The Paine Truth in the Face of Tyranny
By Robert Knight
Given President Obama's increasingly dictatorial rule, it's a good time to dust off some thoughts on despotism by America's "forgotten Founder," Thomas Paine.
Best known for writing the revolutionary pamphlet Common Sense, Mr. Paine was instrumental in galvanizing support for the American Revolution. Many of his writings are commonly quoted, even while the source fades to misty memory.
A just-reissued edition by the American Civil Rights Union of the late constitutional attorney John Armor's book These Are the Times That Try Men's Souls: America - Then and Now in the Words of Tom Paine, with a new forward by former Attorney General Edwin Meese III, is a great reminder of the debt that freedom-loving Americans owe to this "propagandist founder."
No written work other than the Bible had so much circulation before the American Revolution than Paine's Common Sense. As Armor notes, "one copy of this book was sold for every two Americans who could read .... Almost all of the one-third of Americans who could read did read his words. Almost all the others heard them read in taverns and public meetings across the nation."
Paine was the one who inspired people to start thinking of themselves as Americans instead of just New Yorkers, Virginians, or Rhode Islanders. Paine was the first to write the term "United States of America."
The most famous assessment came from John Adams: "Without the pen of Paine, the sword of Washington would have been wielded in vain."
It's true; his pamphlets got the colonists so ticked off at King George that they took up arms to win independence.
"These are the times that try men's souls," Paine wrote. "The summer soldier and the sunshine patriot will, in this crisis, shrink from the service of their country; but he that stands it now, deserves the love and thanks of man and woman.
"Tyranny, like Hell, is not easily conquered. Yet we have the consolation with us, that the harder the conflict, the more glorious the triumph. What we obtain too cheap, we esteem too lightly."
It's not hard to imagine what Paine would say about President Obama's order ignoring Congress and granting effective amnesty to nearly five million illegal aliens, and then issuing a second order making them eligible to register with Social Security and Medicare. All of this came on the heels of a crushing mid-term election, when voters hoisted a gigantic stop sign. Mr. Obama stepped on the gas and blew right through it.
He and his enablers assure us that mass amnesty will boost federal tax revenue immediately. But it will cost the Treasury $2 trillion when the amnestied begin applying for benefits, according to a Heritage Foundation estimate. The system is already going broke. This is like tying an anvil onto Wile E. Coyote's leg as he's plummeting down the cliff.
Apart from cost, the orders clearly violate the Constitution, as alleged by 17 states led by Texas in a lawsuit filed Wednesday.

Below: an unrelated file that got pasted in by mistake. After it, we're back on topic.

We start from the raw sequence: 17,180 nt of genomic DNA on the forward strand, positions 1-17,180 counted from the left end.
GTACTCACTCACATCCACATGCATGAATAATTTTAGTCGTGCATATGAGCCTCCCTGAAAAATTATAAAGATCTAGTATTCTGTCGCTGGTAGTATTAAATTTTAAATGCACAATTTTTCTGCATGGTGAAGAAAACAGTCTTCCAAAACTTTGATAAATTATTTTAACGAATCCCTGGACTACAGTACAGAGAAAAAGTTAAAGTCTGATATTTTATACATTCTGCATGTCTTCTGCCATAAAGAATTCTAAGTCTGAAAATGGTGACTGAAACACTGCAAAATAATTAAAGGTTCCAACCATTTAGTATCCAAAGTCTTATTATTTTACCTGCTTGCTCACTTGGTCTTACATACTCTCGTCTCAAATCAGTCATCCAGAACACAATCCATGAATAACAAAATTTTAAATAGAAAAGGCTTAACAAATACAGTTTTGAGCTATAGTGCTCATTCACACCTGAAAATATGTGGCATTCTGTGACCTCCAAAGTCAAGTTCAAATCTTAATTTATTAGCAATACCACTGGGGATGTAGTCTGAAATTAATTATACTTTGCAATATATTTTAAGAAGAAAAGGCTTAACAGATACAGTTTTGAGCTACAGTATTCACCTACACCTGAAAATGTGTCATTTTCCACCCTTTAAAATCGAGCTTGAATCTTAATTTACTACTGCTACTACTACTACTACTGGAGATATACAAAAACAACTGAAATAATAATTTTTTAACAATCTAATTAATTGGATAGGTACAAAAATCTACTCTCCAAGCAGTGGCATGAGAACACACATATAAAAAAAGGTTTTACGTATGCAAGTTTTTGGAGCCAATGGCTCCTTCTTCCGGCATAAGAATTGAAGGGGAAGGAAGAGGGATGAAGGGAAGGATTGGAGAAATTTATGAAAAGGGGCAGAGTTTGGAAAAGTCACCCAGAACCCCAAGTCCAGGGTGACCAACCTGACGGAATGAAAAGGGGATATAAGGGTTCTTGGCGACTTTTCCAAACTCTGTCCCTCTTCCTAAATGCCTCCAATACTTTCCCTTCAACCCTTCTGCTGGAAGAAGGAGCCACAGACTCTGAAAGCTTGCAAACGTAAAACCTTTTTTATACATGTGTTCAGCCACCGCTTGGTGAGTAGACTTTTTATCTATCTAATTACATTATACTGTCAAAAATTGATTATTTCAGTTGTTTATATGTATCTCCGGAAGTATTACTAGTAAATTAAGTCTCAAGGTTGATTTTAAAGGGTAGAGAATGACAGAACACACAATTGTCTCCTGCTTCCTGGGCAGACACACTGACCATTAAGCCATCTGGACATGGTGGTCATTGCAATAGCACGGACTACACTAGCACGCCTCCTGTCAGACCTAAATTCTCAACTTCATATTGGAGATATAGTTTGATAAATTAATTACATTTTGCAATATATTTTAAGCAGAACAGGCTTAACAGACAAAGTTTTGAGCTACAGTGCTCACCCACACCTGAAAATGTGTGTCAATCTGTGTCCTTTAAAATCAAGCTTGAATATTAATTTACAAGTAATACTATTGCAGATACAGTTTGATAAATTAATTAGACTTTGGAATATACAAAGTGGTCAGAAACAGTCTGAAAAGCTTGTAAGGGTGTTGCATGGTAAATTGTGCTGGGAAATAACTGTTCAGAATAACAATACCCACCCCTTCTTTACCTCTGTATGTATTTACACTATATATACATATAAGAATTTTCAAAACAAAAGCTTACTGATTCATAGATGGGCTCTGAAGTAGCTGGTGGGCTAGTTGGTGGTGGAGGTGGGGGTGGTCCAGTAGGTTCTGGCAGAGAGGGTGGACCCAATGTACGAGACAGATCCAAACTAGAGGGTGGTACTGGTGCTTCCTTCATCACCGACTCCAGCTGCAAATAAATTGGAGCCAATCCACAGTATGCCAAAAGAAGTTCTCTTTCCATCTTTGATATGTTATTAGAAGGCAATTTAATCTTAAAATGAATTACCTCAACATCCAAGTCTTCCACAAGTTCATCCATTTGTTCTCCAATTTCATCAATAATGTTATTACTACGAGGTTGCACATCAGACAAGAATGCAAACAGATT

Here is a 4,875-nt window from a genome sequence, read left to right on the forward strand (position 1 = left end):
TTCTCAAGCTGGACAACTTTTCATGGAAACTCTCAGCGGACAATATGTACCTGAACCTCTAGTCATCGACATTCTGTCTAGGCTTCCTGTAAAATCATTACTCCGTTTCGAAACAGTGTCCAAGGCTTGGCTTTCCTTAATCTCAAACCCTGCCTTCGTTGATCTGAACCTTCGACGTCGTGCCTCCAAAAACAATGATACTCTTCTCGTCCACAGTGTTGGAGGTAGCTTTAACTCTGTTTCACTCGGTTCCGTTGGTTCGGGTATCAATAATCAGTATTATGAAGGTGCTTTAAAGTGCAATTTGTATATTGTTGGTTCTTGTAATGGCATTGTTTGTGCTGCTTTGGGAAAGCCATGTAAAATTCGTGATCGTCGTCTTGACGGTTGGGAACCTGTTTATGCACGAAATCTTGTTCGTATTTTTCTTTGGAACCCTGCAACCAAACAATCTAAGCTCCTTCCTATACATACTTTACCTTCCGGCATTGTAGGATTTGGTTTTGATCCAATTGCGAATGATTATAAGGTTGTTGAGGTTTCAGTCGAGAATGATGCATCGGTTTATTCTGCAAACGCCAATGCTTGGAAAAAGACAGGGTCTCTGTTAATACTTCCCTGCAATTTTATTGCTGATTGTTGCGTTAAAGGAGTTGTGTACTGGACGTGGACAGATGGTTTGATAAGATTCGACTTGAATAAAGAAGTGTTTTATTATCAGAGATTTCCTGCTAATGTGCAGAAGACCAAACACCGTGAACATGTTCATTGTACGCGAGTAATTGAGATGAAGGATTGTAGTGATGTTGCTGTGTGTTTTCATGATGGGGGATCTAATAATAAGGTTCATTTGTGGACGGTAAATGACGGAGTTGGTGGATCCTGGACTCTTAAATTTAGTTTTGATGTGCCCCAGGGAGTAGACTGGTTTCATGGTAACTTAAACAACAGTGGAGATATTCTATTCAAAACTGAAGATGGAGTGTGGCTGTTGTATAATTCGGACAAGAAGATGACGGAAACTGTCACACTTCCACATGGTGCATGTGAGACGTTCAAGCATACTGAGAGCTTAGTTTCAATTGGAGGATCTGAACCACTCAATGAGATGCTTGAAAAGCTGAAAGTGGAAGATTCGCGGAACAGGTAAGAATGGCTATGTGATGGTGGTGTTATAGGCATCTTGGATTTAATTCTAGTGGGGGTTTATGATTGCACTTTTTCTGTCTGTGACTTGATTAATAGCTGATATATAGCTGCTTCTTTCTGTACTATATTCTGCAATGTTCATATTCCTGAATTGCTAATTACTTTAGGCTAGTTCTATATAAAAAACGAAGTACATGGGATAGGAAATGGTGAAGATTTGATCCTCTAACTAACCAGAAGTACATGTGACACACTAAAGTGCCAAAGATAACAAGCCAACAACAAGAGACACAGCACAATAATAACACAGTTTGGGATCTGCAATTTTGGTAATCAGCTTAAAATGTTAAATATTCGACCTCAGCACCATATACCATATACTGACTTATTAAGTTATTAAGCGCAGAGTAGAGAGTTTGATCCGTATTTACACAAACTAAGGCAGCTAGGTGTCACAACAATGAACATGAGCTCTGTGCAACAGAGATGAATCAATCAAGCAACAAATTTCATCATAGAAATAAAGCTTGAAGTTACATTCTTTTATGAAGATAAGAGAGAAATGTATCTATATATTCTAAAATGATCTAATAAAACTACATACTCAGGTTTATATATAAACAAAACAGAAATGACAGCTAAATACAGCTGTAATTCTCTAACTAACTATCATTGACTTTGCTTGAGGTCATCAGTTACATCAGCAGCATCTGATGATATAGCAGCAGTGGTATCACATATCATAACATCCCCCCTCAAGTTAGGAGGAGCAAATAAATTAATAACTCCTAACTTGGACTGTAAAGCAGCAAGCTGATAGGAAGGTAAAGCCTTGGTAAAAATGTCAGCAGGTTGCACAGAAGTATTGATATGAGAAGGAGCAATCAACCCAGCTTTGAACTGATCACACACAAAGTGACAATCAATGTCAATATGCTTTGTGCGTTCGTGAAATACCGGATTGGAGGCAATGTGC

The goal of Mr. Obama's continued abuses of power is easy to deduce: a bigger and more powerful centralized government, fueled by more dependency. That's not good news except to those who can manipulate it to their advantage, like Washington's permanent ruling class.
Like other demagogues, such as Venezuela's Nicolas Maduro, Mr. Obama demonizes opponents while issuing bribes. Speaking to students in Washington, he blasted a House bill to rein in his amnesty, and said the Republicans should instead "help more young people access and afford higher education." Ignore my unconstitutional conduct; I want to give more of other people's money to you.
"Society in every state is a blessing," Paine wrote. "But government even in its best state is but a necessary evil; in its worst state, an intolerable one....society is produced by our wants, and government by our wickedness."
That's a far cry from the liberal claim that we're basically good and just need more direction from government in order to thrive.
Regarding rulers, Paine was not kind: "Of more worth is one honest man to society and in the eyes of God than all the crowned ruffians that ever lived."
You mean like a would-be king who said, "if you like your health care plan, you can keep it?"
Tom Paine is not revered like Benjamin Franklin, Thomas Jefferson or James Madison, thanks to his post-Revolution writing and conduct. He transitioned from apparently Christian-inspired views to attacks on all organized religion, joined the French Revolution, and even took a cheap shot at - George Washington.
That's more than enough to get you thrown out of a meeting of the Daughters of the American Revolution.
Nonetheless, we need to return to Paine's timeless words authored during America's first crisis of authority.
Nobody else has written so eloquently or passionately about freedom. In fact, we might ask, where is today's Tom Paine?
Robert Knight is a Senior Fellow for the American Civil Rights Union and a columnist for The Washington Times.